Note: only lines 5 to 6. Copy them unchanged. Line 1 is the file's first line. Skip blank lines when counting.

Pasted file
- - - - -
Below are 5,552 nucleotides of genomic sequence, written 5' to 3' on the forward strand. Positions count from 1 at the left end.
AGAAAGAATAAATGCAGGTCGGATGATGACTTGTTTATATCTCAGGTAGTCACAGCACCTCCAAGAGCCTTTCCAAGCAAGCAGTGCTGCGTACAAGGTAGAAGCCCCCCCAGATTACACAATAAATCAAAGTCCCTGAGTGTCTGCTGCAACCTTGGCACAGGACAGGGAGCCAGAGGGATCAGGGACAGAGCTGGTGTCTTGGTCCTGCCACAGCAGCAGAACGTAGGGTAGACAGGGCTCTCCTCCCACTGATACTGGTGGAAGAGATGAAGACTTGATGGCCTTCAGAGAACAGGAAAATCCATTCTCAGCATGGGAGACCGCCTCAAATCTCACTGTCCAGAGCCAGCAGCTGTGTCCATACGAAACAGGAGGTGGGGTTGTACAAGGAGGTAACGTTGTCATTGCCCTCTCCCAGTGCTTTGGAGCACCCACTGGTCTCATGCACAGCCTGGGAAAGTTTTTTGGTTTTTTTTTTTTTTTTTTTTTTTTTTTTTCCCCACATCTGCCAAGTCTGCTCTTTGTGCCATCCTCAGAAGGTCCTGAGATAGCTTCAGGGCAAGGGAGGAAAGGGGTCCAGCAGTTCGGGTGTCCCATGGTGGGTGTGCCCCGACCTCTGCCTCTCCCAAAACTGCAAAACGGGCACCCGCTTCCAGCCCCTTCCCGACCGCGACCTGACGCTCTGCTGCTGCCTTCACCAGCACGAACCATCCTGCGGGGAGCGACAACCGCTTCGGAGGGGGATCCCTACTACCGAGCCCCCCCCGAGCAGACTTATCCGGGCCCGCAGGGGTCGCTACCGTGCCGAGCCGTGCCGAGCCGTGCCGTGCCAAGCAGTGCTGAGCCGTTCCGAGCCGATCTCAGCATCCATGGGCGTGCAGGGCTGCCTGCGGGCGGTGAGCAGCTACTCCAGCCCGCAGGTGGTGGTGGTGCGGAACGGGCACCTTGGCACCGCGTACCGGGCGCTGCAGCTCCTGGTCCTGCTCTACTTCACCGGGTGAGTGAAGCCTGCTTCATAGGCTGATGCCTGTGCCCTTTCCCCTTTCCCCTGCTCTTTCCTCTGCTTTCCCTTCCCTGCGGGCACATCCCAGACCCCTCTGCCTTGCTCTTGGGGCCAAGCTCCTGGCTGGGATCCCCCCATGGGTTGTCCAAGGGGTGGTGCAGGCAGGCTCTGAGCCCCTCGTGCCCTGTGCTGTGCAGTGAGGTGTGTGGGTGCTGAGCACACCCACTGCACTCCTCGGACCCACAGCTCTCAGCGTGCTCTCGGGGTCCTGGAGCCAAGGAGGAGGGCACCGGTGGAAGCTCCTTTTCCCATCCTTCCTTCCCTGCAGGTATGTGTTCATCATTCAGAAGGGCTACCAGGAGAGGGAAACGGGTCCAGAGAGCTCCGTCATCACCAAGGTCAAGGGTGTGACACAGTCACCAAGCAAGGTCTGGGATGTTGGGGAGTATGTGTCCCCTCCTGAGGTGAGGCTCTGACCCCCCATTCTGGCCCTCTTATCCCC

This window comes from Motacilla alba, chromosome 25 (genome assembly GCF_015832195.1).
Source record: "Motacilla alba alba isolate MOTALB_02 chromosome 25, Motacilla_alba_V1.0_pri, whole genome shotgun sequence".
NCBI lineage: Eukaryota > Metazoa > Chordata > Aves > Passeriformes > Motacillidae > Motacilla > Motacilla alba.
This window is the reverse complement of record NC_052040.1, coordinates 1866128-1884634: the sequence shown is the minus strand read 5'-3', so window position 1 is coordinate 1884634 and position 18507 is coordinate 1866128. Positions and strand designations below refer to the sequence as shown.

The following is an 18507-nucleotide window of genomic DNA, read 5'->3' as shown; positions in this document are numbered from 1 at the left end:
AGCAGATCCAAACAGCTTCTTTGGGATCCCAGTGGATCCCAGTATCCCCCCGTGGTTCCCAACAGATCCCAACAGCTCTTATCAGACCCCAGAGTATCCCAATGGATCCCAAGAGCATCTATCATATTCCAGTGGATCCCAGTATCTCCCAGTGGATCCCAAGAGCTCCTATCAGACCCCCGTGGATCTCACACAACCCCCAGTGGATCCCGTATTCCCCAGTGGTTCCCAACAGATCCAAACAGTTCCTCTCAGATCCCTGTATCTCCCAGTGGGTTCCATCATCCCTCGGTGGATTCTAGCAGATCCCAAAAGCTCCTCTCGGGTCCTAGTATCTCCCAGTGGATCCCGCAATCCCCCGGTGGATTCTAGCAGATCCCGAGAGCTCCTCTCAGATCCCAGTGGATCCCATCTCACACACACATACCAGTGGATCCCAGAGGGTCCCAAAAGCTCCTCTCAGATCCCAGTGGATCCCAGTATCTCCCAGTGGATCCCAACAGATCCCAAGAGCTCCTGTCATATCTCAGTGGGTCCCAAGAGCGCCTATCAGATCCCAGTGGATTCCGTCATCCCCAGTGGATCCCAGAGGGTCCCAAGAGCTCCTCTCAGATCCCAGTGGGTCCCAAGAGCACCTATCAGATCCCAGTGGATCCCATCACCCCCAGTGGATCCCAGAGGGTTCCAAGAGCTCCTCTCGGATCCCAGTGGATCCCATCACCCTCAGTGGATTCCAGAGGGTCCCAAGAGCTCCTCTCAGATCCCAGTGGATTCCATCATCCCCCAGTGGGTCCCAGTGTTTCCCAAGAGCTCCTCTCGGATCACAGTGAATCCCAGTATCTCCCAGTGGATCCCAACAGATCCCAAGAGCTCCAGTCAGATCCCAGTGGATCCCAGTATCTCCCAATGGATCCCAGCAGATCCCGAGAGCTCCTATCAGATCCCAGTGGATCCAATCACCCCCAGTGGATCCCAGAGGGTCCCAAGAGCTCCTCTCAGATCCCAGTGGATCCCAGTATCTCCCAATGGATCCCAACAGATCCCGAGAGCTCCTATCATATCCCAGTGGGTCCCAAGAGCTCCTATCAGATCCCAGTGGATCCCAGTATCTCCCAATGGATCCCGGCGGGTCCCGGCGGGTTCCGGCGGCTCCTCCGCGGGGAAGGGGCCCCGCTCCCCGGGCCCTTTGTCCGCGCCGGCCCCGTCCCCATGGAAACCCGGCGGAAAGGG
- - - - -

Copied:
NCBI lineage: Eukaryota > Metazoa > Chordata > Aves > Passeriformes > Motacillidae > Motacilla > Motacilla alba.
This window is the reverse complement of record NC_052040.1, coordinates 1866128-1884634: the sequence shown is the minus strand read 5'-3', so window position 1 is coordinate 1884634 and position 18507 is coordinate 1866128. Positions and strand designations below refer to the sequence as shown.